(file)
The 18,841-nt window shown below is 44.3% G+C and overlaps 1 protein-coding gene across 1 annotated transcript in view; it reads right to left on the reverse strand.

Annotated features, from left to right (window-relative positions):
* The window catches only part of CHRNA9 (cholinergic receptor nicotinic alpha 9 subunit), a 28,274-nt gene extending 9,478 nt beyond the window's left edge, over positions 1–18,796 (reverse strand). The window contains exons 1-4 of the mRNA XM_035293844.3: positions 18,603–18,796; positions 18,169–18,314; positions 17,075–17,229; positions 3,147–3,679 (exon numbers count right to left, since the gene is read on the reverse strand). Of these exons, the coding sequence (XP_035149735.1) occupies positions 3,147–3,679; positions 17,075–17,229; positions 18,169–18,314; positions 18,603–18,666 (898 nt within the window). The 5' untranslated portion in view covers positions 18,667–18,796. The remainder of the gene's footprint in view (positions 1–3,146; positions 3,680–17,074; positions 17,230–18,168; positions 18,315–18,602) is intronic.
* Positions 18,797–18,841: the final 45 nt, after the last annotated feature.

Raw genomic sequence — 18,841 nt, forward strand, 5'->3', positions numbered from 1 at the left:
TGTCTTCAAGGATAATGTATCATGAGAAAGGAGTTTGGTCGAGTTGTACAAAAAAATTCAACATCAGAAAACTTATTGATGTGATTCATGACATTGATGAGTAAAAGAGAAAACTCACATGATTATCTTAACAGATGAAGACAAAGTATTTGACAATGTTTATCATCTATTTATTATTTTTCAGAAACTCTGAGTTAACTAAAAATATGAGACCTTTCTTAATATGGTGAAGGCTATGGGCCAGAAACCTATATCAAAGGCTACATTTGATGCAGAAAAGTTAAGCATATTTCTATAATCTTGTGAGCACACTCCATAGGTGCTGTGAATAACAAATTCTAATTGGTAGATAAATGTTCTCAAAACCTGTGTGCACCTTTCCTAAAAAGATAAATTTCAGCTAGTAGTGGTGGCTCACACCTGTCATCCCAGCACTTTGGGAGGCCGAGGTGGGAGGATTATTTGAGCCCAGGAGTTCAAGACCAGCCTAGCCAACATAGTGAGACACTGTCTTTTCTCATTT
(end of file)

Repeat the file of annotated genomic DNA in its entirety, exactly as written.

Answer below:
The 18,841-nt window shown below is 44.3% G+C and overlaps 1 protein-coding gene across 1 annotated transcript in view; it reads right to left on the reverse strand.

Annotated features, from left to right (window-relative positions):
* The window catches only part of CHRNA9 (cholinergic receptor nicotinic alpha 9 subunit), a 28,274-nt gene extending 9,478 nt beyond the window's left edge, over positions 1–18,796 (reverse strand). The window contains exons 1-4 of the mRNA XM_035293844.3: positions 18,603–18,796; positions 18,169–18,314; positions 17,075–17,229; positions 3,147–3,679 (exon numbers count right to left, since the gene is read on the reverse strand). Of these exons, the coding sequence (XP_035149735.1) occupies positions 3,147–3,679; positions 17,075–17,229; positions 18,169–18,314; positions 18,603–18,666 (898 nt within the window). The 5' untranslated portion in view covers positions 18,667–18,796. The remainder of the gene's footprint in view (positions 1–3,146; positions 3,680–17,074; positions 17,230–18,168; positions 18,315–18,602) is intronic.
* Positions 18,797–18,841: the final 45 nt, after the last annotated feature.

Raw genomic sequence — 18,841 nt, forward strand, 5'->3', positions numbered from 1 at the left:
TGTCTTCAAGGATAATGTATCATGAGAAAGGAGTTTGGTCGAGTTGTACAAAAAAATTCAACATCAGAAAACTTATTGATGTGATTCATGACATTGATGAGTAAAAGAGAAAACTCACATGATTATCTTAACAGATGAAGACAAAGTATTTGACAATGTTTATCATCTATTTATTATTTTTCAGAAACTCTGAGTTAACTAAAAATATGAGACCTTTCTTAATATGGTGAAGGCTATGGGCCAGAAACCTATATCAAAGGCTACATTTGATGCAGAAAAGTTAAGCATATTTCTATAATCTTGTGAGCACACTCCATAGGTGCTGTGAATAACAAATTCTAATTGGTAGATAAATGTTCTCAAAACCTGTGTGCACCTTTCCTAAAAAGATAAATTTCAGCTAGTAGTGGTGGCTCACACCTGTCATCCCAGCACTTTGGGAGGCCGAGGTGGGAGGATTATTTGAGCCCAGGAGTTCAAGACCAGCCTAGCCAACATAGTGAGACACTGTCTTTTCTCATTT